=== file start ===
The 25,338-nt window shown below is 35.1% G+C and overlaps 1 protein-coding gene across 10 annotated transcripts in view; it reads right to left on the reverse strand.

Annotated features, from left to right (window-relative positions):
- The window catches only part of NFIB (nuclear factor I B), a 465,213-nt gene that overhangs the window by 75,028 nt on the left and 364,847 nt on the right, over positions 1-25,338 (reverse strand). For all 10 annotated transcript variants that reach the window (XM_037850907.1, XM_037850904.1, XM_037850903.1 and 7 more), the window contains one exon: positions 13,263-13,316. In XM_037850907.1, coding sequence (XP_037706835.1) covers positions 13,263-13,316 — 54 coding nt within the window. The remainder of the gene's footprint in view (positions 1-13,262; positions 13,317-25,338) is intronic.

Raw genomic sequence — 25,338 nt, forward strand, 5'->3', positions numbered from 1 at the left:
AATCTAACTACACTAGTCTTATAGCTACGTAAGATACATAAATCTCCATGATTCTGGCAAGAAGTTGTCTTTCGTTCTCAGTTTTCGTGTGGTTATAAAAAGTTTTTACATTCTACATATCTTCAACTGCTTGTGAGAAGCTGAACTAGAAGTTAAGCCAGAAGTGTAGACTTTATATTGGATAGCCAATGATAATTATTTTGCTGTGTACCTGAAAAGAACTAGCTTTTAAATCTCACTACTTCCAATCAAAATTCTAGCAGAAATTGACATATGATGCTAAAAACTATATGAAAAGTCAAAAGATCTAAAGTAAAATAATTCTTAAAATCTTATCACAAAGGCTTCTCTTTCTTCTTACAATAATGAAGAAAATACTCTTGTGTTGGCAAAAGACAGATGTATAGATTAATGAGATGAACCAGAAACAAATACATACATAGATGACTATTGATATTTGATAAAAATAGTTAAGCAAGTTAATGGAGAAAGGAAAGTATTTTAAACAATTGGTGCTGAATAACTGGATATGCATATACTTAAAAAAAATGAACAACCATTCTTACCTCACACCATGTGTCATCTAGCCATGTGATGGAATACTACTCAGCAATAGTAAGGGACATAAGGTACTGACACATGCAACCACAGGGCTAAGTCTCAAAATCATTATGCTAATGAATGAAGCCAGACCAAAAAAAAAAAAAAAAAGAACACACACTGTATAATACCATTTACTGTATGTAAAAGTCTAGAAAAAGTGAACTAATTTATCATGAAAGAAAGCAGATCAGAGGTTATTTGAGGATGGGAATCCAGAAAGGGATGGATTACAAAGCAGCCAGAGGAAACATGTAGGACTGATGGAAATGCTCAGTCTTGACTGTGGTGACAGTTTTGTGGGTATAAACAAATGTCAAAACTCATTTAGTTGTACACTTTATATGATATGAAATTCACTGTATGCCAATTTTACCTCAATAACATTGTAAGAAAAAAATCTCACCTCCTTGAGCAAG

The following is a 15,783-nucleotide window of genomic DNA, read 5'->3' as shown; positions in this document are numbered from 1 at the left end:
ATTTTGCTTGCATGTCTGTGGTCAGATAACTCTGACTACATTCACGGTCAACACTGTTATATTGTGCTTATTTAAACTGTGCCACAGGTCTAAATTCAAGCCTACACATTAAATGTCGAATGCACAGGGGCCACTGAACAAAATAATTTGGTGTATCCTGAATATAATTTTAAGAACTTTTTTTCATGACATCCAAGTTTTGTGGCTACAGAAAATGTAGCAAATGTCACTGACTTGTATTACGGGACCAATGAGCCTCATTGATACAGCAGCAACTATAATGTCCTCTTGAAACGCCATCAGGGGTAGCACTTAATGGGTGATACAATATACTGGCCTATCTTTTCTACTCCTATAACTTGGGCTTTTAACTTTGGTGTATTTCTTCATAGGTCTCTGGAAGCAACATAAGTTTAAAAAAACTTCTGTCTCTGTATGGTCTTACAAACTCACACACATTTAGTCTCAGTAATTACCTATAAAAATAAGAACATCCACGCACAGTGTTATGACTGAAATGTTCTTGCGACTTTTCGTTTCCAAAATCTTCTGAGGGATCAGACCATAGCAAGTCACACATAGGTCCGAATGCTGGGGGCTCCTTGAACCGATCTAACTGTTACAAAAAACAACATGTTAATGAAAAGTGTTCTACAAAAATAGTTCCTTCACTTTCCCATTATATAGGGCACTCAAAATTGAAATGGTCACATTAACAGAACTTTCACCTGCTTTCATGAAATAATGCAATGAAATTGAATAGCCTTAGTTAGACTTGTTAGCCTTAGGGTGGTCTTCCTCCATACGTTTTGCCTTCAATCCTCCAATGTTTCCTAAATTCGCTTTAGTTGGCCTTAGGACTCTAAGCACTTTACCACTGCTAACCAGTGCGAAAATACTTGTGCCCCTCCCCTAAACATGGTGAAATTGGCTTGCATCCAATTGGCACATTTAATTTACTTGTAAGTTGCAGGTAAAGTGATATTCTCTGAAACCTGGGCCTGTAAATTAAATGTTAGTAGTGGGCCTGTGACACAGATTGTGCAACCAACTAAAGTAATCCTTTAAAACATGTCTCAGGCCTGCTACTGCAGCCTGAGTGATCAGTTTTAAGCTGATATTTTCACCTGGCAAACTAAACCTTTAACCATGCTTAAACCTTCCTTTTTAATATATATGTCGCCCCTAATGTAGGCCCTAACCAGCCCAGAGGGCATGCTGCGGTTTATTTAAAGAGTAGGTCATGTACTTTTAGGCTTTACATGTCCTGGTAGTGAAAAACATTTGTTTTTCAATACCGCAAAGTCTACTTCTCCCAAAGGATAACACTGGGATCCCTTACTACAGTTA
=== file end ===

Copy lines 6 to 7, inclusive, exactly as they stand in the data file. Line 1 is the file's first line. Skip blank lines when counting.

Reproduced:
The following is a 15,783-nucleotide window of genomic DNA, read 5'->3' as shown; positions in this document are numbered from 1 at the left end:
ATTTTGCTTGCATGTCTGTGGTCAGATAACTCTGACTACATTCACGGTCAACACTGTTATATTGTGCTTATTTAAACTGTGCCACAGGTCTAAATTCAAGCCTACACATTAAATGTCGAATGCACAGGGGCCACTGAACAAAATAATTTGGTGTATCCTGAATATAATTTTAAGAACTTTTTTTCATGACATCCAAGTTTTGTGGCTACAGAAAATGTAGCAAATGTCACTGACTTGTATTACGGGACCAATGAGCCTCATTGATACAGCAGCAACTATAATGTCCTCTTGAAACGCCATCAGGGGTAGCACTTAATGGGTGATACAATATACTGGCCTATCTTTTCTACTCCTATAACTTGGGCTTTTAACTTTGGTGTATTTCTTCATAGGTCTCTGGAAGCAACATAAGTTTAAAAAAACTTCTGTCTCTGTATGGTCTTACAAACTCACACACATTTAGTCTCAGTAATTACCTATAAAAATAAGAACATCCACGCACAGTGTTATGACTGAAATGTTCTTGCGACTTTTCGTTTCCAAAATCTTCTGAGGGATCAGACCATAGCAAGTCACACATAGGTCCGAATGCTGGGGGCTCCTTGAACCGATCTAACTGTTACAAAAAACAACATGTTAATGAAAAGTGTTCTACAAAAATAGTTCCTTCACTTTCCCATTATATAGGGCACTCAAAATTGAAATGGTCACATTAACAGAACTTTCACCTGCTTTCATGAAATAATGCAATGAAATTGAATAGCCTTAGTTAGACTTGTTAGCCTTAGGGTGGTCTTCCTCCATACGTTTTGCCTTCAATCCTCCAATGTTTCCTAAATTCGCTTTAGTTGGCCTTAGGACTCTAAGCACTTTACCACTGCTAACCAGTGCGAAAATACTTGTGCCCCTCCCCTAAACATGGTGAAATTGGCTTGCATCCAATTGGCACATTTAATTTACTTGTAAGTTGCAGGTAAAGTGATATTCTCTGAAACCTGGGCCTGTAAATTAAATGTTAGTAGTGGGCCTGTGACACAGATTGTGCAACCAACTAAAGTAATCCTTTAAAACATGTCTCAGGCCTGCTACTGCAGCCTGAGTGATCAGTTTTAAGCTGATATTTTCACCTGGCAAACTAAACCTTTAACCATGCTTAAACCTTCCTTTTTAATATATATGTCGCCCCTAATGTAGGCCCTAACCAGCCCAGAGGGCATGCTGCGGTTTATTTAAAGAGTAGGTCATGTACTTTTAGGCTTTACATGTCCTGGTAGTGAAAAACATTTGTTTTTCAATACCGCAAAGTCTACTTCTCCCAAAGGATAACACTGGGATCCCTTACTACAGTTA